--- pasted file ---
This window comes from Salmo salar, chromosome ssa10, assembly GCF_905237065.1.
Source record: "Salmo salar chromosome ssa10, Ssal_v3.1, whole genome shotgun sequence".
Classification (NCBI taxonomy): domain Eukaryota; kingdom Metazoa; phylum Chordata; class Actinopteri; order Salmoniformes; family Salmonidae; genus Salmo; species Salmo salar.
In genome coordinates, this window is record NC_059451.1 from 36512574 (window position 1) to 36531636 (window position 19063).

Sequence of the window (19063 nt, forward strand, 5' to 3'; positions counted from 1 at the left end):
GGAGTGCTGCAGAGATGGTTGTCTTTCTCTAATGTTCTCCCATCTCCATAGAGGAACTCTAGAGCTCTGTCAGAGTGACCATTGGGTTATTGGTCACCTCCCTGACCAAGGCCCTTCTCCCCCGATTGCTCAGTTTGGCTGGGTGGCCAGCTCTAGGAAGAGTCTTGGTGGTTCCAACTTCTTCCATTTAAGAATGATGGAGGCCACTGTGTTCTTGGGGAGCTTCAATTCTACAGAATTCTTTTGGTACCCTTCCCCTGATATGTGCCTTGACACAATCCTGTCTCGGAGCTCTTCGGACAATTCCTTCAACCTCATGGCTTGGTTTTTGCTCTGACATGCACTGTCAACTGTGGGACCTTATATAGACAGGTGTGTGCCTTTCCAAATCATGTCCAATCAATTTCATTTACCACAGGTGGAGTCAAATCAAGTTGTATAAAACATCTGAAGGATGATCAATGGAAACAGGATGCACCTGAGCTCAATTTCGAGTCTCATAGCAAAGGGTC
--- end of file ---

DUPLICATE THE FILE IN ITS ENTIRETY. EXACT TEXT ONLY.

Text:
This window comes from Salmo salar, chromosome ssa10, assembly GCF_905237065.1.
Source record: "Salmo salar chromosome ssa10, Ssal_v3.1, whole genome shotgun sequence".
Classification (NCBI taxonomy): domain Eukaryota; kingdom Metazoa; phylum Chordata; class Actinopteri; order Salmoniformes; family Salmonidae; genus Salmo; species Salmo salar.
In genome coordinates, this window is record NC_059451.1 from 36512574 (window position 1) to 36531636 (window position 19063).

Sequence of the window (19063 nt, forward strand, 5' to 3'; positions counted from 1 at the left end):
GGAGTGCTGCAGAGATGGTTGTCTTTCTCTAATGTTCTCCCATCTCCATAGAGGAACTCTAGAGCTCTGTCAGAGTGACCATTGGGTTATTGGTCACCTCCCTGACCAAGGCCCTTCTCCCCCGATTGCTCAGTTTGGCTGGGTGGCCAGCTCTAGGAAGAGTCTTGGTGGTTCCAACTTCTTCCATTTAAGAATGATGGAGGCCACTGTGTTCTTGGGGAGCTTCAATTCTACAGAATTCTTTTGGTACCCTTCCCCTGATATGTGCCTTGACACAATCCTGTCTCGGAGCTCTTCGGACAATTCCTTCAACCTCATGGCTTGGTTTTTGCTCTGACATGCACTGTCAACTGTGGGACCTTATATAGACAGGTGTGTGCCTTTCCAAATCATGTCCAATCAATTTCATTTACCACAGGTGGAGTCAAATCAAGTTGTATAAAACATCTGAAGGATGATCAATGGAAACAGGATGCACCTGAGCTCAATTTCGAGTCTCATAGCAAAGGGTC